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AUS students provide solutions to social problems and win accolades at NYUAD Hackathon
An autism diagnostic and treatment platform, an application for nurse scheduling and a sensor for detecting viruses were some of the winning projects American University of Sharjah (AUS) students built as part of the 10th annual New York University Abu Dhabi Hackathon for Social Good held recently.
The three-day programming marathon challenged students to use quantum computing technology for building solutions to challenging problems while working in cross-disciplinary and diverse global teams. International quantum computing experts mentored the students throughout the competition as they explored quantum computing solutions in a wide range of challenging projects that involved machine learning and AI, and complex simulation problems in physics, chemistry, computer science, healthcare, math, online gaming, security, social sciences and the arts.
Computer engineering student Ashith Farhan’s team, the QS Pirates, won second place in the competition with their virus detection model.
“Our idea involved building quantum sensors for detecting viruses like COVID-19. It offered quicker and more accurate results than a conventional PCR. Given that such sensors are not easily accessible, our prototype is a software package that allows researchers to simulate and design such sensors. During the three-day hackathon, we went from ideation to prototyping to finally presenting in front of the judges and audience,” he said.
Farhan found the experience both educational and enriching.
“I am thrilled to have won second place, especially in a competition with more than 15 teams and 150 participants from all over the world. My team was as diverse as it could have been. All nine of us were from different countries, and it was really interesting to hear about their academics, interests and research. The skills I had gained at AUS helped me during the competition, such as programming, problem solving, and logical thinking, which were built through the university’s various courses. Also, coming from a university as diverse as AUS helped me fit in with the team easily,” he said.
For computer engineering students Ali Reza Sajun and Donthi Sankalpa, winning the Best Presentation Award was a great achievement. Comprising students from universities in the UAE, Ghana, Egypt, Canada and Palestine, the team developed NurseQ, a web-based application for optimal scheduling for nurses. The team developed the idea, created a brand and business strategy, and built the code for the application.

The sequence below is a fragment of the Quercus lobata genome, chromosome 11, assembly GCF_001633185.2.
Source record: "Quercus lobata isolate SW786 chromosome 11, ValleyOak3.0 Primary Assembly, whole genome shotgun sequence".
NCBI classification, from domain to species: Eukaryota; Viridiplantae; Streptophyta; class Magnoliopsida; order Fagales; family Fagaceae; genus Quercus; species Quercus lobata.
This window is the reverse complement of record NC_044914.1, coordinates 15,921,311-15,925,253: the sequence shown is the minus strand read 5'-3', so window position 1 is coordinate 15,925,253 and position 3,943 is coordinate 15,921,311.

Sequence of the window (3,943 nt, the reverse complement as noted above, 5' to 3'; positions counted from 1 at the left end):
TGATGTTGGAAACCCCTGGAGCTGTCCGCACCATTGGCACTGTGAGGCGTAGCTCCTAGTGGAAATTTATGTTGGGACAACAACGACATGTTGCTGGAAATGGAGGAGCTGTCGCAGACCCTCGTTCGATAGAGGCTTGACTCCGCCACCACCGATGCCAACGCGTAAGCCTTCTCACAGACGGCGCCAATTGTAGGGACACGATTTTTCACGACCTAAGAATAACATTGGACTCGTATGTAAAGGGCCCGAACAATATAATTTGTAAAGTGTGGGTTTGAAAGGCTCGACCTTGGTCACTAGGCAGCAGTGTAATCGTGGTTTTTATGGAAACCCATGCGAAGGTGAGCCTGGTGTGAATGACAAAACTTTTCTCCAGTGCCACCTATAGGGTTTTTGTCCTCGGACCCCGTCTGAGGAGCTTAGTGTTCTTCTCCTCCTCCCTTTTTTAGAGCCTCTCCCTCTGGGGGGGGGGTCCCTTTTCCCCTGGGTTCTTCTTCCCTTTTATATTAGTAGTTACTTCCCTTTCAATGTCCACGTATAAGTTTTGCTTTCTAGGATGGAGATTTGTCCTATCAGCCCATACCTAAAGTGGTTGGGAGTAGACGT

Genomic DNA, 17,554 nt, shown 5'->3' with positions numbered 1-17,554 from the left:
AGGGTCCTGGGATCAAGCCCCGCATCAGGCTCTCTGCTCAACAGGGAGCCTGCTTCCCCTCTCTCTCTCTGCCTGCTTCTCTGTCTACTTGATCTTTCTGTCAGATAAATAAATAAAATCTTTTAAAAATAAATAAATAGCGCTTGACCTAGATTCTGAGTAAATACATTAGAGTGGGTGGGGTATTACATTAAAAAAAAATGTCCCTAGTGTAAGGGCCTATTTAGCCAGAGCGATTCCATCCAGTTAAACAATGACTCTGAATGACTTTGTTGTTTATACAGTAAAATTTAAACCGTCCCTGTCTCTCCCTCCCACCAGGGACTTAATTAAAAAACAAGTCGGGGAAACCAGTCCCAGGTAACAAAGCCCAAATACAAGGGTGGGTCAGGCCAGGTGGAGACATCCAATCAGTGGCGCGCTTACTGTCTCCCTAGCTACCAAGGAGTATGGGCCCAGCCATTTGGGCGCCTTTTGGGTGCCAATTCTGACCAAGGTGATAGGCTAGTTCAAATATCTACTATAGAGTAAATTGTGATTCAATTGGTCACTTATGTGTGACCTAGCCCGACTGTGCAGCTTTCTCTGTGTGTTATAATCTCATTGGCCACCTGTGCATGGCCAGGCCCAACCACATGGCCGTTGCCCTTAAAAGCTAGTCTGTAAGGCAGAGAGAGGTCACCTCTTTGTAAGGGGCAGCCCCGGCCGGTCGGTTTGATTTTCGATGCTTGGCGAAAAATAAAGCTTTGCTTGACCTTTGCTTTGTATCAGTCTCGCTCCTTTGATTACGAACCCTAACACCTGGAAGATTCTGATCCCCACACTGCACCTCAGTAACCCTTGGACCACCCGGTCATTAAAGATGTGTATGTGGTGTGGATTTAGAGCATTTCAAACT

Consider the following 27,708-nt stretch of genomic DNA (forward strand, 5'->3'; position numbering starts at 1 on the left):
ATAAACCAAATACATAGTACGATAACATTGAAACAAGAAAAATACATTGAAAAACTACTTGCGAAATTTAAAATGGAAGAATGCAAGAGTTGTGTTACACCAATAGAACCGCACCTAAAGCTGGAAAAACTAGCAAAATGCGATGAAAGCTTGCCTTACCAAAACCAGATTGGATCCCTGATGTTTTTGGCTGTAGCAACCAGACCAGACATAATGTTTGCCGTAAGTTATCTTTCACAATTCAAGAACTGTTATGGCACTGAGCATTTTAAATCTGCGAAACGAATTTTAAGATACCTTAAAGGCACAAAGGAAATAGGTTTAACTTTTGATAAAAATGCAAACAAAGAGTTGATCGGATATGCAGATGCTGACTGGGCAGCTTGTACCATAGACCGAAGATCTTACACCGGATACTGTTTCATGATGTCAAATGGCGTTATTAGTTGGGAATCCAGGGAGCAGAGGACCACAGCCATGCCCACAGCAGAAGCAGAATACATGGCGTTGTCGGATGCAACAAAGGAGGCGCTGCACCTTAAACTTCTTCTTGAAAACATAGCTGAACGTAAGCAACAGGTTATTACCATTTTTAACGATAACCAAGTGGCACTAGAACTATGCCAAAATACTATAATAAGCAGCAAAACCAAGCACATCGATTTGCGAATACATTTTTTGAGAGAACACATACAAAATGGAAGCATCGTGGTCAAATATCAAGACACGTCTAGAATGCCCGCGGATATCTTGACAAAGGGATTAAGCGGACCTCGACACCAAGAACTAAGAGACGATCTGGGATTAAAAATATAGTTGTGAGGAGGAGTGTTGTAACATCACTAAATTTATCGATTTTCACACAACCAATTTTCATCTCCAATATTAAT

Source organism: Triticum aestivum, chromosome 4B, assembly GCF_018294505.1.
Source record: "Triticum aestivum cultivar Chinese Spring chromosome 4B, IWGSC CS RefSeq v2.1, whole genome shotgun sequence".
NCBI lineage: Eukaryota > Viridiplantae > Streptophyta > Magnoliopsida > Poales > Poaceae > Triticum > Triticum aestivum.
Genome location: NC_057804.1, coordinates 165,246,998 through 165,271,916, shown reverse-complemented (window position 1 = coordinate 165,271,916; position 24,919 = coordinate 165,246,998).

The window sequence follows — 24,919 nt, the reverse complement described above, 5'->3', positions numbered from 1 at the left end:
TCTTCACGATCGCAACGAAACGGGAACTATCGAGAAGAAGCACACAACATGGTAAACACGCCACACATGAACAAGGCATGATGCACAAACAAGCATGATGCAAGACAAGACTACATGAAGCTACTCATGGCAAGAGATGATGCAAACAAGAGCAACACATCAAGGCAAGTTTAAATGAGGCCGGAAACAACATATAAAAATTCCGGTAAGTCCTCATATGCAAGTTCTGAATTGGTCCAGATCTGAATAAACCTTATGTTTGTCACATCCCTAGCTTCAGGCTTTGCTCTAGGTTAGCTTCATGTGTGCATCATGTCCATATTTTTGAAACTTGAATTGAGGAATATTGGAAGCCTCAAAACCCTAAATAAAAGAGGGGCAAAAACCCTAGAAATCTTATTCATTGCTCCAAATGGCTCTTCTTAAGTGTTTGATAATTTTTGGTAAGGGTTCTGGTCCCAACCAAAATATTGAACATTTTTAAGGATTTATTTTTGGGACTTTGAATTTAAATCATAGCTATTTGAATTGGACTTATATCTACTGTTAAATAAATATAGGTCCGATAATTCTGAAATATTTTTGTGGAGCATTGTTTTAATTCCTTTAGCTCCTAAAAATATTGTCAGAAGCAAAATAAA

“Competing and winning in the hackathon was great, as it proved to us that we were effectively able to deliver our vision to an audience and engage them. I believe the skills we gained at AUS allowed us to think quickly on our feet and to generate new ideas faster. The soft skills we also learned allowed us to develop our presentation skills, which helped us win the award,” said Sajun.
He added: “It was very inspiring to work with a diverse group of people from different countries, cultures and technical backgrounds towards one goal. We were able to learn from each other's experiences and this helped us produce our final product.”
The team of computer engineering student Ansah Juned Siddiqui won the award for Best Social Good Applied to the Region. Named qSa’id, the quantum computing-based platform was designed to assist doctors and their patients with autism by speeding up the diagnosis and treatment process.
“My teammates and I were assigned the task to create a quantum machine learning model on the web-based interactive development environment Jupyter. Although the quantum and machine learning parts were relatively new to me, AUS definitely helped me with the necessary skills like problem solving, critical and logical thinking to effectively learn and implement the solution from scratch. I feel amazing that our team won. We put a lot of hard work into it from planning to execution, so it feels rewarding,” said Siddiqui.
Other AUS students also participated in the hackathon, working on an array of social projects including computer engineering student Nadeen Tarek, who worked on a patient-hospital assignment model; computer engineering student Nouran Sheta, who worked on a model for collection and redistribution of food to people in need; and computer science student Joel D’Souza, who worked on digitizing endangered languages using quantum computing.
Housed in the College of Engineering at AUS, the Department of Computer Science and Engineering provides students with enriching educational experiences to help them achieve their long-term goals. The curriculum is continuously upgraded to meet the needs of the changing world, and the hands-on laboratories allow the students to put into practice what they learn in theory. AUS offers bachelor’s degree programs in both computer science and computer engineering, along with a master’s degree in computer engineering. For more information about these programs, please visit www.aus.edu/cen/department-of-computer-science-and-engineering.